Culture is future » Territorial attractiveness and social cohesion


Always Further - Publicly Funded, Intermediary and Economic Cultural Sectors: Impact Chains, Interdependencies and Potentials

Abstract of a Research Project  carried out by STADTart Dortmund, Institute of Cultural Policy, Bonn and Hamburg Institute of International Economics by Ralf Ebert


Experiencing the dynamics of culture and creative industries over the last 20 years, the Ministry of Economics and Technology of Germany has initiated in 2008, like many other European countries, a policy to strengthen the eleven submarkets. In the framework of this initiative all federal states (Bundesländer) and a wide range of local economic development agencies have set up programs to support and to promote culture and creative industries (for instance by coaching start-ups, offering micro loans). But compared to other economic sectors, the development of culture and creative industries is more interconnected with publicly funded amenities like opera houses, concert halls, cultural events or awards, and arts or theatre associations or social and cultural centres of the intermediary cultural sector. But there is little known on the impact chains and interdependencies between the publicly funded or intermediary sector, the 11 submarkets of the economic cultural sector (Graphic 1 -  Culture and Creative industries in Germany: Approach and sub markets) and the “cultural creative class” (Graphic 2 - Governance of the Cultural Sector).

The research project, commissioned in 2011 by the “Federal Government Commissioner for Culture and the Media” (BKM), is exploring such interdependencies using quantitative and qualitative methods. The quantitative part of the project is measuring the importance of the three cultural sectors on the national level, including the economic pre-conditions of freelancers of the culture and creative industries. The qualitative part of the research project is analyzing the impact chains of three selected submarkets. In Germany highly interconnected with the publicly funded and intermediary cultural sectors (including culture related education and training facilities), but all in a different way, are the music industry, the arts market and performing arts. The study is based on desk research and a few case studies of a wide range of cultural amenities and the curriculum vitae of artists. It distinguishes direct impacts related to the value chains of the different submarkets and indirect impacts referred to other submarkets (e.g. music and arts for advertising, design and film production). For example houses for artists can sometimes serve as informal incubators for start-ups in the design market. Given the fact  that culture and creative industries and most publicly funded and intermediary cultural amenities are located in bigger cities, the research is additionally analyzing the spatial dimensions of these interdependencies. Based on the results of the research project, knowing the potentials of the impact chains and referring to current trends (such as the tendency linking “cultural scenes” with the submarkets via internet for crowdfunding) the research team will give recommendations in which way the impact chains can be effectively targeted for developing the culture and creative industries by federal and regional initiatives, programs etc.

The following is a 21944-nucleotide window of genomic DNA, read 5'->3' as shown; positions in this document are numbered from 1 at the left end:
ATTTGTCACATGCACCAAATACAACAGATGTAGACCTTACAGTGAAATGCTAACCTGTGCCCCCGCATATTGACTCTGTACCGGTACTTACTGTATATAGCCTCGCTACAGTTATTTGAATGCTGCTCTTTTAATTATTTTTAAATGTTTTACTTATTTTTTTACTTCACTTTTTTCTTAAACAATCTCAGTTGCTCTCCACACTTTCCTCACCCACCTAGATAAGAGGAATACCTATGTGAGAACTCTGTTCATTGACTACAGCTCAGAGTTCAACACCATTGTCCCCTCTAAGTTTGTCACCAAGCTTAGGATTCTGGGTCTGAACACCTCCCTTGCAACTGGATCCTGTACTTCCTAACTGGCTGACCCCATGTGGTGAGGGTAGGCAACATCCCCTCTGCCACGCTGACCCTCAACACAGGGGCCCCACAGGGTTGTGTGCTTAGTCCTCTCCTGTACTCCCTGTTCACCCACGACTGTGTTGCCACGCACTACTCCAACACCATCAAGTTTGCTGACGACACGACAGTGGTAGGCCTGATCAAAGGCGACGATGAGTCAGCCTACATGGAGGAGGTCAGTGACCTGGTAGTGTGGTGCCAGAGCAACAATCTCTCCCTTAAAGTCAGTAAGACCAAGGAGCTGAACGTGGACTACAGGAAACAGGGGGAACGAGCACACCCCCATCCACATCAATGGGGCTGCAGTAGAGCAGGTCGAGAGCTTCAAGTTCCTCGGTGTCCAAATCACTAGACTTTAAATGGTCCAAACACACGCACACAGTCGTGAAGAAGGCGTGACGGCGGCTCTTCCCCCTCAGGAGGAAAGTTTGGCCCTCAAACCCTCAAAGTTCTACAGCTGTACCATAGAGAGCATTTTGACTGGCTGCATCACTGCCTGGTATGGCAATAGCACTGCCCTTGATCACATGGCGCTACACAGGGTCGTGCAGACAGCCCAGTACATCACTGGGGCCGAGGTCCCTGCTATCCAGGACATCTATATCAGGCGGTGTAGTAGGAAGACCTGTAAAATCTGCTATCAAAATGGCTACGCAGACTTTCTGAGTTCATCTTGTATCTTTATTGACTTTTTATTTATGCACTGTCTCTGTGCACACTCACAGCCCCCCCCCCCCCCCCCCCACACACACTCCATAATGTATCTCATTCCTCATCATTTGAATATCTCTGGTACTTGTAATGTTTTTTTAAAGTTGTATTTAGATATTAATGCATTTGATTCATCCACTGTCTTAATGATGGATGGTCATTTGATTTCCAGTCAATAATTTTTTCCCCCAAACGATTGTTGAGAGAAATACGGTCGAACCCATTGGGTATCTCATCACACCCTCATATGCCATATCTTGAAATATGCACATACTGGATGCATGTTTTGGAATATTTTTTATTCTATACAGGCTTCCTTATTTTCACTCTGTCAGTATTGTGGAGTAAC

A contribution of Ralf Ebert

Credits: haags uitburo